It Wasn't Fake
We now know the truth about the Schiavo memo.
1:35 PM, Apr 8, 2005 • By JOHN HINDERAKER
FOR THE PAST TWO AND A HALF WEEKS, Washington has been roiled by controversy over an alleged "GOP talking points memo" that, according to ABC News and the Washington Post, was circulated among Republican Senators on the evening of March 17, when the Senate took up debate on the Terri Schiavo federal jurisdiction bill. The memo, of which Republicans disclaimed any knowledge, set forth familiar arguments in favor of preserving Schiavo's life, but in addition said:
This is an important moral issue and the pro-life base will be excited that the Senate is debating this important issue.
This is a great political issue, because Senator Nelson of Florida has already refused to become a cosponsor and this is a tough issue for Democrats.
The document's existence was first reported by ABC News, which headlined it as a "GOP talking points memo." On the morning of March 19, ABC's Kate Snow ambushed Tom DeLay with the memo and used it to question the motives of Republicans generally:
KATE SNOW: ABC News has obtained some talking points that Senate Republicans were circulating, outlining why Republicans should be involved in this case.
KATE SNOW: Here's a couple of the points. The pro-life base will be excited, and it's a tough issue for Democrats, which, which raises the question, is this just pure politics, Mr. DeLay?
TOM DELAY: Kate, I don't know where those talking points come from, and I think they're disgusting.
KATE SNOW: Senate Republicans.
The other news source that initially publicized the memo was the Washington Post. In its initial report on the evening of March 19, the Post, in a story carrying the byline of Mike Allen and Manuel Roig-Franzia, wrote:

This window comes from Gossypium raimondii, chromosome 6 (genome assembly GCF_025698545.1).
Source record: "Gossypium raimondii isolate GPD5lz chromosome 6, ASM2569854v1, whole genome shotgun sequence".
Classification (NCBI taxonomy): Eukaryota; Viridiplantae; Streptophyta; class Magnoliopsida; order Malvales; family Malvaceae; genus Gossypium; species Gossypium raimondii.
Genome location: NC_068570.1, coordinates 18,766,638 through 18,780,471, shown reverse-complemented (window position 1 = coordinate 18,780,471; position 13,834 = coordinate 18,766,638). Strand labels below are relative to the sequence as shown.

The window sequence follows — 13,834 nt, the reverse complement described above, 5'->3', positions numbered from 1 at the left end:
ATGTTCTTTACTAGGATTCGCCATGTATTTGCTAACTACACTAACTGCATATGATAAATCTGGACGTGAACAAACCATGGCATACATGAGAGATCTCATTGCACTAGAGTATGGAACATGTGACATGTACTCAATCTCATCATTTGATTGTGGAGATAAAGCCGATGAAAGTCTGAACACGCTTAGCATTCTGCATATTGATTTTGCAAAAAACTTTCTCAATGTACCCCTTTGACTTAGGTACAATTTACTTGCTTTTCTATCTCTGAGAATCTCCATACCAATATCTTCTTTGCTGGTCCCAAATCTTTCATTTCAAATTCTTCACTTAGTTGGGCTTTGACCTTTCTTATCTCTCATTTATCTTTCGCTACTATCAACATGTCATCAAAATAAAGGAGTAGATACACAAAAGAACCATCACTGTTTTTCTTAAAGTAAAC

Republican officials declared, in a memo that was supposed to be seen only by senators, that they believe the Schiavo case "is a great political issue" that could pay dividends with Christian conservatives, whose support is essential in midterm elections such as those coming up in 2006.
A one-page memo, distributed to Republican senators by party leaders, said the debate over Schiavo would appeal to the party's base, or core, supporters. The memo singled out Sen. Bill Nelson (D-Fla.), who is up for reelection next year and is potentially vulnerable in a state President Bush won last year.
The Post's story was picked up by the Reuters news service and by dozens of newspapers, and was, in large part, the basis for a widespread popular belief that the leadership of the Republican party had played politics with the Schiavo case. The memo was widely cited by media outlets and liberal commentators as evidence that congressional Republicans were insincere in their support for Schiavo, and were using the case to pursue political advantage. The Post itself, however, apparently thought better of its original story by the time it went to press on March 20. Its claim that the memo was authored by "Republican officials" and was distributed by "party leaders" was deleted from the version of the story that ran in the Post. Instead, the published version said, more antiseptically:
An unsigned one-page memo, distributed to Republican senators, said the debate over Schiavo would appeal to the party's base, or core, supporters. The memo singled out Sen. Bill Nelson (D-Fla.), who is up for reelection next year and is potentially vulnerable in a state President Bush won last year.
With Scott Johnson and other bloggers, I soon began raising questions about the source of the memo. In response to those questions, both ABC News and Washington Post reporter Mike Allen backtracked, claiming that they had never suggested that the Republicans had authored or distributed the memo, but only that some Republican senators had received it. Allen told the Post's Howard Kurtz:
We simply reported that the sheet of paper was distributed to Republican senators and told our readers explicitly that the document was unsigned, making clear it was unofficial. We stuck to what we knew to be true and did not call them talking points or a Republican memo.
In view of the March 19 version of the Post's story, this claim was plainly untrue, although it is possible that the Post sent out on its newswire a version of the article that Allen had not seen, despite the fact that it carried his byline.
Meanwhile, a copy of the memo was posted online. It was thereby revealed as an amateurish production; the memo was unsigned, on plain paper rather than letterhead; it got the Senate bill number wrong, misspelled Terri Schiavo's name, and contained a number of other typographical errors. Power Line and several other blogs questioned whether the memo was authentic at all. There were, as we wrote, several possible sources for the document: